Monday, July 25, 2011

Productive Daze

Yes, we all know those days when you - or outside powers - miraculously make things happen in spite of yourself. Or perhaps serendipitous and harmonious moments make the day seem to pass effortlessly. Today was one of those days. But I'll get to that later when the veil can be lifted on what came about.

Continuing on with the theme of collaboration and the making of "The American Beast", I should mention that every artist should experience at least once a collaboration. And if you find someone with whom you gel and you can look at your finished work together and recognize that neither of you could have created just such a work of art without the other, then you can call yourselves fortunate.

Working with someone other than yourself is a matter of chemistry, forthrightness, clarity, shared vision and perhaps the special art of allowing yourself to speak up and knowing when to acquiesce.

When Michael and I began working on the piece we knew there was going to be a short time-frame so there wasn't a lot of time to plan a strategy and come up with CAD files or even develop a maquette (note: I did however make handy use of a 7-11 coffee cup folded in such a way to show how we could lower the piece down from the skyward rafters down to the terra firma. Oh Thank Heaven™.)

No, we just had to start. And so where we left off last, there was now structure - a wire frame ready to be "skinned".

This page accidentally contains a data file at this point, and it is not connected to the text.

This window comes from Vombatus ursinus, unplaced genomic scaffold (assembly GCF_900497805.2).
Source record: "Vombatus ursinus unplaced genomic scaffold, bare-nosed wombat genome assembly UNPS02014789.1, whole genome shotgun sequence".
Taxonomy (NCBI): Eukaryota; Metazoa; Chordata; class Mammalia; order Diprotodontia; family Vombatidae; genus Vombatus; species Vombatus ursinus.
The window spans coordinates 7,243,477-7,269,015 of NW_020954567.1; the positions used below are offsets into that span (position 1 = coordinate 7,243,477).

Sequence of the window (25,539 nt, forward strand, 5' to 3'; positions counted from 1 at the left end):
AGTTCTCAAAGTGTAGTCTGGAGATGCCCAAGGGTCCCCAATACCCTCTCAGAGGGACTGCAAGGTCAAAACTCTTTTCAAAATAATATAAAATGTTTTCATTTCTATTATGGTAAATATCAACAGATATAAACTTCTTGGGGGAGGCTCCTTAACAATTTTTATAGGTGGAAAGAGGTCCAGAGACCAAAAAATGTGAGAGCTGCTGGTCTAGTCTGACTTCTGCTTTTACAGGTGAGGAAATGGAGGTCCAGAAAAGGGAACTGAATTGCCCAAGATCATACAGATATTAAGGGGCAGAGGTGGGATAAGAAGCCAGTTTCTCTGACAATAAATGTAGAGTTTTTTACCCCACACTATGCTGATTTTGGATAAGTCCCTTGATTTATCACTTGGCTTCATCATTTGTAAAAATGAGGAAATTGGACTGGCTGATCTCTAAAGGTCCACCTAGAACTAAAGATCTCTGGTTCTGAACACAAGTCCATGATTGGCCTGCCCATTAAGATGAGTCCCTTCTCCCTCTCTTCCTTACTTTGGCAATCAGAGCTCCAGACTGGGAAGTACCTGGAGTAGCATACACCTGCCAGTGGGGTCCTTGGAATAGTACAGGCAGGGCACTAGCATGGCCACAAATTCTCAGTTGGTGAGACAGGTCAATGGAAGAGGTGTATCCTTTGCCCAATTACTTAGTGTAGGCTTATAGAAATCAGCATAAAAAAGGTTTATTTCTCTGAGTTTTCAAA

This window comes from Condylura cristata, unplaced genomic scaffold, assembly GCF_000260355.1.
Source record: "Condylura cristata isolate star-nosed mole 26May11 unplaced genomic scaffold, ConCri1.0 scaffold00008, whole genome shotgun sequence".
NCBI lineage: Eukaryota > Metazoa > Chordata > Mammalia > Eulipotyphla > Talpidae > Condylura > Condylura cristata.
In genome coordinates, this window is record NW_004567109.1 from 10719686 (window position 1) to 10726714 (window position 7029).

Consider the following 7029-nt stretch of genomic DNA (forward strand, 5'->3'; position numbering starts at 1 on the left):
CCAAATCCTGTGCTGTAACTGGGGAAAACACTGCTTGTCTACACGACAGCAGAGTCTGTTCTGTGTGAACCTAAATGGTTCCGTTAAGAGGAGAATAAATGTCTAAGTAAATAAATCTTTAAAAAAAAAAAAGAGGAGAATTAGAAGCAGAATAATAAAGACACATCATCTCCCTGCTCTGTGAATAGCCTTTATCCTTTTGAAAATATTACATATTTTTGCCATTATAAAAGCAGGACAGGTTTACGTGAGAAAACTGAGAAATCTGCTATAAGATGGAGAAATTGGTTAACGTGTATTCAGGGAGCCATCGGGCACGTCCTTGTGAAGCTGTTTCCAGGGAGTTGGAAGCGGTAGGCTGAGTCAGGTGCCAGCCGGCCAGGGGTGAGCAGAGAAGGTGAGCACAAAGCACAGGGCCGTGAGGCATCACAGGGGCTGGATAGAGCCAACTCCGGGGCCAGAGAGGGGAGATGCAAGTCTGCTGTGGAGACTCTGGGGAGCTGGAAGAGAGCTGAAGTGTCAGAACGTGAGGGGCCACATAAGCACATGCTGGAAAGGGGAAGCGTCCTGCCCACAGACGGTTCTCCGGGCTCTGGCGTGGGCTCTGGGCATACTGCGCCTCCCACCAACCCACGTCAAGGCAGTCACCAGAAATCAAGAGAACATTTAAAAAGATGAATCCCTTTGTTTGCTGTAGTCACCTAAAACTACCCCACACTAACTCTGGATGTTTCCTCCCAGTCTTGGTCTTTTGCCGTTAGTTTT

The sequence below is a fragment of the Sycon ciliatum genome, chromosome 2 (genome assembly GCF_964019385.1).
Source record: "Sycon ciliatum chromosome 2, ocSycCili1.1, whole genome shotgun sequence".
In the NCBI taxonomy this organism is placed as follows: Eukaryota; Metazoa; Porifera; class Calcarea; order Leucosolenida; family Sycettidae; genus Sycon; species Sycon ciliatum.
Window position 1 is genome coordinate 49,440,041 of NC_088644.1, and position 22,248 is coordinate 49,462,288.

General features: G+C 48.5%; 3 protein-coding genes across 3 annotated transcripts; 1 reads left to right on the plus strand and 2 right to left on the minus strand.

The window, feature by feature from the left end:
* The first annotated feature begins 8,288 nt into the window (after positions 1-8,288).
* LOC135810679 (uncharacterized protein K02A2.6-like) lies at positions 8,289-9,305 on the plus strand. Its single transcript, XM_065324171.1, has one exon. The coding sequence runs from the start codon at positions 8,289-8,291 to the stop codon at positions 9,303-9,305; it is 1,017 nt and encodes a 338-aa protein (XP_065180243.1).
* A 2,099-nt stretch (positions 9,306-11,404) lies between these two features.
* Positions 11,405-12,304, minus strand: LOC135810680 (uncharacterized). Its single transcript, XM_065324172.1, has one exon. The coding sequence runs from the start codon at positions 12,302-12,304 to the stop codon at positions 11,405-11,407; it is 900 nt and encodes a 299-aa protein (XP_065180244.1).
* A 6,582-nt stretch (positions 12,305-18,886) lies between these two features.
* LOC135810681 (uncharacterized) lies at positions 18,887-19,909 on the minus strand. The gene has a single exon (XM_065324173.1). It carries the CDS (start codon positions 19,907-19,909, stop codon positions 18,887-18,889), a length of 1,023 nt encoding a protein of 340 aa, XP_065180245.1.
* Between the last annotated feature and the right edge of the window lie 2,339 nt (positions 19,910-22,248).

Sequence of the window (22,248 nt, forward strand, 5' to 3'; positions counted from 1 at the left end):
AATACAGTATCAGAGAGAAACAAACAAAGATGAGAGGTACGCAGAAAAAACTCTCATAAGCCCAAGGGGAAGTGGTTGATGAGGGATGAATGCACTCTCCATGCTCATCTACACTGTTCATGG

We were ready to determine how the surface material would go in place. Either by plane (Taking a stained glass approach of one polygon at a time) or by "skinning" it - much like one would stretch fabric over an airplane wing. In the end, we did both - reserving one face of the piece to the polygonal approach and the other as a skinning.
Both had beautiful characteristics and personalities. One took longer to execute while the other was relatively easy and faster. We decided to bifurcate the piece wherein one side was going to be the skinned side and the other, the pieced side.

It is on this "pieced" side that much of the textural beauty can be seen after you assimilate the side (skinned) that exudes the light.

There were visions of Jasper Johns' "4th The News" painting I kept seeing in the textural work which somehow made it into our "Art Talk" at the gallery a few weeks after the piece was unveiled.

Next time I will write about the final moments leading up to the installation and unveiling of "The American Beast".

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